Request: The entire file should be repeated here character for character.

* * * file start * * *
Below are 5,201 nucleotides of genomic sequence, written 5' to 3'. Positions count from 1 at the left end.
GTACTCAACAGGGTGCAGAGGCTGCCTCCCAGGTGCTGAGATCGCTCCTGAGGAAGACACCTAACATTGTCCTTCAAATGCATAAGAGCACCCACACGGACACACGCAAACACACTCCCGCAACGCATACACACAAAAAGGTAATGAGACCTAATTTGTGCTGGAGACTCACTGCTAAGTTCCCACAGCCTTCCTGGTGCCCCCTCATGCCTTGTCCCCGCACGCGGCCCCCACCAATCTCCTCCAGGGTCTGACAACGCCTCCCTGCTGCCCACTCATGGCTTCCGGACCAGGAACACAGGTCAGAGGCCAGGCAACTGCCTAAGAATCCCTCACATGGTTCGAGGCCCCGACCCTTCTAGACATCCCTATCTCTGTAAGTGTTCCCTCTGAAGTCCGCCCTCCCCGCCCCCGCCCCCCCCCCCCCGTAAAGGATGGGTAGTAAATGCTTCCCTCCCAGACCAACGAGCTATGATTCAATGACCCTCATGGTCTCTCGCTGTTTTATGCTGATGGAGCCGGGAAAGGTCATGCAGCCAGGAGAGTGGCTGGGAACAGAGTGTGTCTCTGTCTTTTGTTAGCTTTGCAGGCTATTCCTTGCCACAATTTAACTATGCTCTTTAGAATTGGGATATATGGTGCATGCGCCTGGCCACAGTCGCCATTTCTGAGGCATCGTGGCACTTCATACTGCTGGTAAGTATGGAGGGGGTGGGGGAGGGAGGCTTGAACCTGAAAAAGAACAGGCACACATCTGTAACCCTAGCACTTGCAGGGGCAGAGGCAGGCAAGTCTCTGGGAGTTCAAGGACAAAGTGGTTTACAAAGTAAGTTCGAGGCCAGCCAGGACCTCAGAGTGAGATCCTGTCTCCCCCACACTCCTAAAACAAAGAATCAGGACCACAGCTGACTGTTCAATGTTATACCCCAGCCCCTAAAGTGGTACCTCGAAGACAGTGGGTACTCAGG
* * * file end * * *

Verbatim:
Below are 5,201 nucleotides of genomic sequence, written 5' to 3'. Positions count from 1 at the left end.
GTACTCAACAGGGTGCAGAGGCTGCCTCCCAGGTGCTGAGATCGCTCCTGAGGAAGACACCTAACATTGTCCTTCAAATGCATAAGAGCACCCACACGGACACACGCAAACACACTCCCGCAACGCATACACACAAAAAGGTAATGAGACCTAATTTGTGCTGGAGACTCACTGCTAAGTTCCCACAGCCTTCCTGGTGCCCCCTCATGCCTTGTCCCCGCACGCGGCCCCCACCAATCTCCTCCAGGGTCTGACAACGCCTCCCTGCTGCCCACTCATGGCTTCCGGACCAGGAACACAGGTCAGAGGCCAGGCAACTGCCTAAGAATCCCTCACATGGTTCGAGGCCCCGACCCTTCTAGACATCCCTATCTCTGTAAGTGTTCCCTCTGAAGTCCGCCCTCCCCGCCCCCGCCCCCCCCCCCCCGTAAAGGATGGGTAGTAAATGCTTCCCTCCCAGACCAACGAGCTATGATTCAATGACCCTCATGGTCTCTCGCTGTTTTATGCTGATGGAGCCGGGAAAGGTCATGCAGCCAGGAGAGTGGCTGGGAACAGAGTGTGTCTCTGTCTTTTGTTAGCTTTGCAGGCTATTCCTTGCCACAATTTAACTATGCTCTTTAGAATTGGGATATATGGTGCATGCGCCTGGCCACAGTCGCCATTTCTGAGGCATCGTGGCACTTCATACTGCTGGTAAGTATGGAGGGGGTGGGGGAGGGAGGCTTGAACCTGAAAAAGAACAGGCACACATCTGTAACCCTAGCACTTGCAGGGGCAGAGGCAGGCAAGTCTCTGGGAGTTCAAGGACAAAGTGGTTTACAAAGTAAGTTCGAGGCCAGCCAGGACCTCAGAGTGAGATCCTGTCTCCCCCACACTCCTAAAACAAAGAATCAGGACCACAGCTGACTGTTCAATGTTATACCCCAGCCCCTAAAGTGGTACCTCGAAGACAGTGGGTACTCAGG